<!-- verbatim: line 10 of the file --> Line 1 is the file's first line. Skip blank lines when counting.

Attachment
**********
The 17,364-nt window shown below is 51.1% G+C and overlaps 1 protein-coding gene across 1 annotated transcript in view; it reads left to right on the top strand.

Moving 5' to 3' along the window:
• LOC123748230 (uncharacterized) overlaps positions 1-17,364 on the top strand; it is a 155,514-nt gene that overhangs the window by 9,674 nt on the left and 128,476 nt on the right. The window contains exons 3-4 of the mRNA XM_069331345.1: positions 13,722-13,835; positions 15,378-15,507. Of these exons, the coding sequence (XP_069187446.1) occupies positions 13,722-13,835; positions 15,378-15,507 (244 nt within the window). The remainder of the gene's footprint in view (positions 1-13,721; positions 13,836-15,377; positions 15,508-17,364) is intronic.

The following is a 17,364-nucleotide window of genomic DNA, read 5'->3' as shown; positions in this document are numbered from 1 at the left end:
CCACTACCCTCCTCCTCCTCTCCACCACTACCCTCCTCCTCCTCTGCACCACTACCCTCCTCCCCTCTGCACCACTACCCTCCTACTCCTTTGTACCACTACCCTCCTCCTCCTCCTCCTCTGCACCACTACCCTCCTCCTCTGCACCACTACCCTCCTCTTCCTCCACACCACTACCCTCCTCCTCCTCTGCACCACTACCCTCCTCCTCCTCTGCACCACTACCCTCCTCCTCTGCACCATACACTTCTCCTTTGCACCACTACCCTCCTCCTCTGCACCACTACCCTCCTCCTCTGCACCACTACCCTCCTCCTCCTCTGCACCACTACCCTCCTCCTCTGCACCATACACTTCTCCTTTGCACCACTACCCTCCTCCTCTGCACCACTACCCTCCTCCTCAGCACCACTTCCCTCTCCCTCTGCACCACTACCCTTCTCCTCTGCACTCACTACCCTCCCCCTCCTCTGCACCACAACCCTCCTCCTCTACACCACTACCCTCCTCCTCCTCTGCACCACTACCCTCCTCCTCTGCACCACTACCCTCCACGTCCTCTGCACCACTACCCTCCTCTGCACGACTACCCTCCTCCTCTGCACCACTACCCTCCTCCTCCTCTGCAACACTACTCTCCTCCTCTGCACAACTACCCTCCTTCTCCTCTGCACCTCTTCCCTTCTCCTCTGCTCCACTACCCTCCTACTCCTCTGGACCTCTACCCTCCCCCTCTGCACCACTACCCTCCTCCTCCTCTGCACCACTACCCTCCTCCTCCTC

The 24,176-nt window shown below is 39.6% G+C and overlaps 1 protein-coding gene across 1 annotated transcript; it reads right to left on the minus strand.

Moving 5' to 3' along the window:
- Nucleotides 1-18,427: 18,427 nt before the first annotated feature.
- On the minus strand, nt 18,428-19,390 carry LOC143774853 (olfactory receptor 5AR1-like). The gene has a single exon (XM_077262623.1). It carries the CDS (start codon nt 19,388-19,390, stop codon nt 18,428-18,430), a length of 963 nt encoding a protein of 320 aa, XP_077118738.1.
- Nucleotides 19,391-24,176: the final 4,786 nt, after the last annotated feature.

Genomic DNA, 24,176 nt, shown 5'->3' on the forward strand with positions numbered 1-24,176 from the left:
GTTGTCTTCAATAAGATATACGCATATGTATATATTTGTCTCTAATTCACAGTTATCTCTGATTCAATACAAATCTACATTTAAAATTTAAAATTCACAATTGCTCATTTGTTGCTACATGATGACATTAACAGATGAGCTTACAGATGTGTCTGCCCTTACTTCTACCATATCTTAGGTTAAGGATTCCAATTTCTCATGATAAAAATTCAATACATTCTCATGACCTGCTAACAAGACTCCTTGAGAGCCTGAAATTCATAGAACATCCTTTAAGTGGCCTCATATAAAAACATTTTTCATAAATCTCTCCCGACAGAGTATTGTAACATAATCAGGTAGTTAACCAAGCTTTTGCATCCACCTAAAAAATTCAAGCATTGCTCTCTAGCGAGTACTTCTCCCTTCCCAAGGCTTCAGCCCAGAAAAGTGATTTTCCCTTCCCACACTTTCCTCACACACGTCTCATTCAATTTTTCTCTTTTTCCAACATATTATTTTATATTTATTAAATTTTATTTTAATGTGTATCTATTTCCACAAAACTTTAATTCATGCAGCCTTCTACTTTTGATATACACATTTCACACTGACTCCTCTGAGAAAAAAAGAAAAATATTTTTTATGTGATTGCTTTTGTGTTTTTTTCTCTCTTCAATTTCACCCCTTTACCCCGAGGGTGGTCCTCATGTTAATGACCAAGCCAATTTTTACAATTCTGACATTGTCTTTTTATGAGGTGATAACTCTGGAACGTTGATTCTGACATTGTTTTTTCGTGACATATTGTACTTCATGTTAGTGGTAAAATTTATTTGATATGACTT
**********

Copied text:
- Nucleotides 19,391-24,176: the final 4,786 nt, after the last annotated feature.